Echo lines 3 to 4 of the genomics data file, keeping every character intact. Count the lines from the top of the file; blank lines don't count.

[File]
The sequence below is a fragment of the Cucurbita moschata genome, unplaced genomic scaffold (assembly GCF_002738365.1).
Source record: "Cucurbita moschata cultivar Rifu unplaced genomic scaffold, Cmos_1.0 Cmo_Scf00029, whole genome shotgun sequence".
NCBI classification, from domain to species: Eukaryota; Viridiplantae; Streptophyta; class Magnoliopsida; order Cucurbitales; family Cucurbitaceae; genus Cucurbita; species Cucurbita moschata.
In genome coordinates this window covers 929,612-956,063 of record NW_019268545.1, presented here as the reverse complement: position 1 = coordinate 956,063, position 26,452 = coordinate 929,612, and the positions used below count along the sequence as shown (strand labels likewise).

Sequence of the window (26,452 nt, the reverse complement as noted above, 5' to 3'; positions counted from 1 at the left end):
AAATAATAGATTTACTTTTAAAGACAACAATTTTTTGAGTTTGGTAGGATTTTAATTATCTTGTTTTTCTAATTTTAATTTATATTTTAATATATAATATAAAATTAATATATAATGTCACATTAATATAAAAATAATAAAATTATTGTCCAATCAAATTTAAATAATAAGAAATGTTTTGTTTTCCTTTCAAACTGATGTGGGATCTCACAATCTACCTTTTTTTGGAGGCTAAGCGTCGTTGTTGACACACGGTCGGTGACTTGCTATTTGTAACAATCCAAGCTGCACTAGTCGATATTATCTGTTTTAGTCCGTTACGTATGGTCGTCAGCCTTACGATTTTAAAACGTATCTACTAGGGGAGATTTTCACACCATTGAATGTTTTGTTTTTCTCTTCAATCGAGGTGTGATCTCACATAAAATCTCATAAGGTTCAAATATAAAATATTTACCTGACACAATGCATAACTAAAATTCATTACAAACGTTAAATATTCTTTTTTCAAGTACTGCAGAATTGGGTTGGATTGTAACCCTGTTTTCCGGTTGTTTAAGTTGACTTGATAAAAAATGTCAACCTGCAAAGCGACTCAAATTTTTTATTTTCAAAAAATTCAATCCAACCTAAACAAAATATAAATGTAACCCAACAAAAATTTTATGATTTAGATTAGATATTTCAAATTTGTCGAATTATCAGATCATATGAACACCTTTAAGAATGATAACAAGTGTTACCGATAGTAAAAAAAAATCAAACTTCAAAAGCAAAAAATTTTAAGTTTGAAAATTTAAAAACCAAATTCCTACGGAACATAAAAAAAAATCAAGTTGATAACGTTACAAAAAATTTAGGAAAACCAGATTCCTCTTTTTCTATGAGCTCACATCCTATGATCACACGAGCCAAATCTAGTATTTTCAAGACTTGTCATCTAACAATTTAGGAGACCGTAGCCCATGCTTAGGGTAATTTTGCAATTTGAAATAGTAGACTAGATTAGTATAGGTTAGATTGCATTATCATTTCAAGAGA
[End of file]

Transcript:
NCBI classification, from domain to species: Eukaryota; Viridiplantae; Streptophyta; class Magnoliopsida; order Cucurbitales; family Cucurbitaceae; genus Cucurbita; species Cucurbita moschata.
In genome coordinates this window covers 929,612-956,063 of record NW_019268545.1, presented here as the reverse complement: position 1 = coordinate 956,063, position 26,452 = coordinate 929,612, and the positions used below count along the sequence as shown (strand labels likewise).